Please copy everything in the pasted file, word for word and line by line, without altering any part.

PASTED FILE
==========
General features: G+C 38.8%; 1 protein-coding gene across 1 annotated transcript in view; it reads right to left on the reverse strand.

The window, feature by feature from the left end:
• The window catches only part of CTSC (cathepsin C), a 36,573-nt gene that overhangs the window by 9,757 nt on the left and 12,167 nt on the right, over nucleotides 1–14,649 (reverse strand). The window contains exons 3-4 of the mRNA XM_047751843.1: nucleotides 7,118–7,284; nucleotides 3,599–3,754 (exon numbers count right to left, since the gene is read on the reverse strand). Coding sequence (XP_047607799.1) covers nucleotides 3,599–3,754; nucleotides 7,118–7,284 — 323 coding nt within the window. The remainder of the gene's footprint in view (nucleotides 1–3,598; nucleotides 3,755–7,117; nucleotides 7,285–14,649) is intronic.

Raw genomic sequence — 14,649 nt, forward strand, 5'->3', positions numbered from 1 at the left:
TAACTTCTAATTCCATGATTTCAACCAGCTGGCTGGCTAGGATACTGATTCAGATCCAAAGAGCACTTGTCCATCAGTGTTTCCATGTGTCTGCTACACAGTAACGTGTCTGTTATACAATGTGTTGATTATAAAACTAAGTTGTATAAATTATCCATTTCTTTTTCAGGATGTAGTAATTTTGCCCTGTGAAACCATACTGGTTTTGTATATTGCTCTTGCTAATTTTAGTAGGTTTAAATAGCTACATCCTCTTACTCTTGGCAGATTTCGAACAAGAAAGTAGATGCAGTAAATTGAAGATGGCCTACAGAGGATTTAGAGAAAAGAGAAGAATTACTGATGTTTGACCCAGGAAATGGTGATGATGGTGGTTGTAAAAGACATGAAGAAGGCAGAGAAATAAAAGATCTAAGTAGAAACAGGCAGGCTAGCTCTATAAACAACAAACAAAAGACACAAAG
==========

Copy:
General features: G+C 38.8%; 1 protein-coding gene across 1 annotated transcript in view; it reads right to left on the reverse strand.

The window, feature by feature from the left end:
• The window catches only part of CTSC (cathepsin C), a 36,573-nt gene that overhangs the window by 9,757 nt on the left and 12,167 nt on the right, over nucleotides 1–14,649 (reverse strand). The window contains exons 3-4 of the mRNA XM_047751843.1: nucleotides 7,118–7,284; nucleotides 3,599–3,754 (exon numbers count right to left, since the gene is read on the reverse strand). Coding sequence (XP_047607799.1) covers nucleotides 3,599–3,754; nucleotides 7,118–7,284 — 323 coding nt within the window. The remainder of the gene's footprint in view (nucleotides 1–3,598; nucleotides 3,755–7,117; nucleotides 7,285–14,649) is intronic.

Raw genomic sequence — 14,649 nt, forward strand, 5'->3', positions numbered from 1 at the left:
TAACTTCTAATTCCATGATTTCAACCAGCTGGCTGGCTAGGATACTGATTCAGATCCAAAGAGCACTTGTCCATCAGTGTTTCCATGTGTCTGCTACACAGTAACGTGTCTGTTATACAATGTGTTGATTATAAAACTAAGTTGTATAAATTATCCATTTCTTTTTCAGGATGTAGTAATTTTGCCCTGTGAAACCATACTGGTTTTGTATATTGCTCTTGCTAATTTTAGTAGGTTTAAATAGCTACATCCTCTTACTCTTGGCAGATTTCGAACAAGAAAGTAGATGCAGTAAATTGAAGATGGCCTACAGAGGATTTAGAGAAAAGAGAAGAATTACTGATGTTTGACCCAGGAAATGGTGATGATGGTGGTTGTAAAAGACATGAAGAAGGCAGAGAAATAAAAGATCTAAGTAGAAACAGGCAGGCTAGCTCTATAAACAACAAACAAAAGACACAAAG